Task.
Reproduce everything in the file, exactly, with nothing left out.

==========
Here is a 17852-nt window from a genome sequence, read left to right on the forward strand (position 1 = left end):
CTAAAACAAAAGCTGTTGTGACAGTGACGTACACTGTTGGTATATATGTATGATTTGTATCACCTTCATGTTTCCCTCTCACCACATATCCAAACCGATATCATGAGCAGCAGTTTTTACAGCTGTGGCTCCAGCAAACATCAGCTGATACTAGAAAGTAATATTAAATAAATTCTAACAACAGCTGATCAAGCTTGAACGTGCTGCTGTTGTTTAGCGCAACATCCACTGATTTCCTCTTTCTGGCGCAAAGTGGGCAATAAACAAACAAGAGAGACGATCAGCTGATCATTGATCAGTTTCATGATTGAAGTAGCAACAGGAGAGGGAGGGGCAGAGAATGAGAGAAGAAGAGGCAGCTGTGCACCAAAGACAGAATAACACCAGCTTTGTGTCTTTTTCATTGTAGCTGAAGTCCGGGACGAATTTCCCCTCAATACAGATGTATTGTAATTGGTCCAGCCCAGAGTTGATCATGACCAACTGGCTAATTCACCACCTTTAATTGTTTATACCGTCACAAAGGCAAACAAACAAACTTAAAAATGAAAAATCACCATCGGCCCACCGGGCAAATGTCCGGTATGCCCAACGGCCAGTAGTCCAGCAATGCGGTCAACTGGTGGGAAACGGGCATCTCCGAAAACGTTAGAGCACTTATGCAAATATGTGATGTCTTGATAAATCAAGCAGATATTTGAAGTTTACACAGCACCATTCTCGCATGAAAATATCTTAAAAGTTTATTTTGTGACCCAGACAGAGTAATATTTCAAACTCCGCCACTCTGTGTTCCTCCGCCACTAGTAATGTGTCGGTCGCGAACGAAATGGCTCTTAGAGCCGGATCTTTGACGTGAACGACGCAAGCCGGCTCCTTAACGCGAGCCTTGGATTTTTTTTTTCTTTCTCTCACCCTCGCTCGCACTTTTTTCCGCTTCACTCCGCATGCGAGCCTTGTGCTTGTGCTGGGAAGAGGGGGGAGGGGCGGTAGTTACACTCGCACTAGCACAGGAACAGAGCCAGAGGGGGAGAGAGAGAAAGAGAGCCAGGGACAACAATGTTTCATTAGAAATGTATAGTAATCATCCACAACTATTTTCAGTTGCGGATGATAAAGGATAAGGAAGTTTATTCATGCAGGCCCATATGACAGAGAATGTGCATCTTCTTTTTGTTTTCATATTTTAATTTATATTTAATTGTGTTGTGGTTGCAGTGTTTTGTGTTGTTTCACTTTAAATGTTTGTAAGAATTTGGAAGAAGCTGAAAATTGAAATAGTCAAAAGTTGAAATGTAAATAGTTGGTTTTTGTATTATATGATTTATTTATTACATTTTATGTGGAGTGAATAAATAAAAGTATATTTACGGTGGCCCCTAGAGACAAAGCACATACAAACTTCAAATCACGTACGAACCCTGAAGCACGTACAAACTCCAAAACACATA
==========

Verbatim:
Here is a 17852-nt window from a genome sequence, read left to right on the forward strand (position 1 = left end):
CTAAAACAAAAGCTGTTGTGACAGTGACGTACACTGTTGGTATATATGTATGATTTGTATCACCTTCATGTTTCCCTCTCACCACATATCCAAACCGATATCATGAGCAGCAGTTTTTACAGCTGTGGCTCCAGCAAACATCAGCTGATACTAGAAAGTAATATTAAATAAATTCTAACAACAGCTGATCAAGCTTGAACGTGCTGCTGTTGTTTAGCGCAACATCCACTGATTTCCTCTTTCTGGCGCAAAGTGGGCAATAAACAAACAAGAGAGACGATCAGCTGATCATTGATCAGTTTCATGATTGAAGTAGCAACAGGAGAGGGAGGGGCAGAGAATGAGAGAAGAAGAGGCAGCTGTGCACCAAAGACAGAATAACACCAGCTTTGTGTCTTTTTCATTGTAGCTGAAGTCCGGGACGAATTTCCCCTCAATACAGATGTATTGTAATTGGTCCAGCCCAGAGTTGATCATGACCAACTGGCTAATTCACCACCTTTAATTGTTTATACCGTCACAAAGGCAAACAAACAAACTTAAAAATGAAAAATCACCATCGGCCCACCGGGCAAATGTCCGGTATGCCCAACGGCCAGTAGTCCAGCAATGCGGTCAACTGGTGGGAAACGGGCATCTCCGAAAACGTTAGAGCACTTATGCAAATATGTGATGTCTTGATAAATCAAGCAGATATTTGAAGTTTACACAGCACCATTCTCGCATGAAAATATCTTAAAAGTTTATTTTGTGACCCAGACAGAGTAATATTTCAAACTCCGCCACTCTGTGTTCCTCCGCCACTAGTAATGTGTCGGTCGCGAACGAAATGGCTCTTAGAGCCGGATCTTTGACGTGAACGACGCAAGCCGGCTCCTTAACGCGAGCCTTGGATTTTTTTTTTCTTTCTCTCACCCTCGCTCGCACTTTTTTCCGCTTCACTCCGCATGCGAGCCTTGTGCTTGTGCTGGGAAGAGGGGGGAGGGGCGGTAGTTACACTCGCACTAGCACAGGAACAGAGCCAGAGGGGGAGAGAGAGAAAGAGAGCCAGGGACAACAATGTTTCATTAGAAATGTATAGTAATCATCCACAACTATTTTCAGTTGCGGATGATAAAGGATAAGGAAGTTTATTCATGCAGGCCCATATGACAGAGAATGTGCATCTTCTTTTTGTTTTCATATTTTAATTTATATTTAATTGTGTTGTGGTTGCAGTGTTTTGTGTTGTTTCACTTTAAATGTTTGTAAGAATTTGGAAGAAGCTGAAAATTGAAATAGTCAAAAGTTGAAATGTAAATAGTTGGTTTTTGTATTATATGATTTATTTATTACATTTTATGTGGAGTGAATAAATAAAAGTATATTTACGGTGGCCCCTAGAGACAAAGCACATACAAACTTCAAATCACGTACGAACCCTGAAGCACGTACAAACTCCAAAACACATA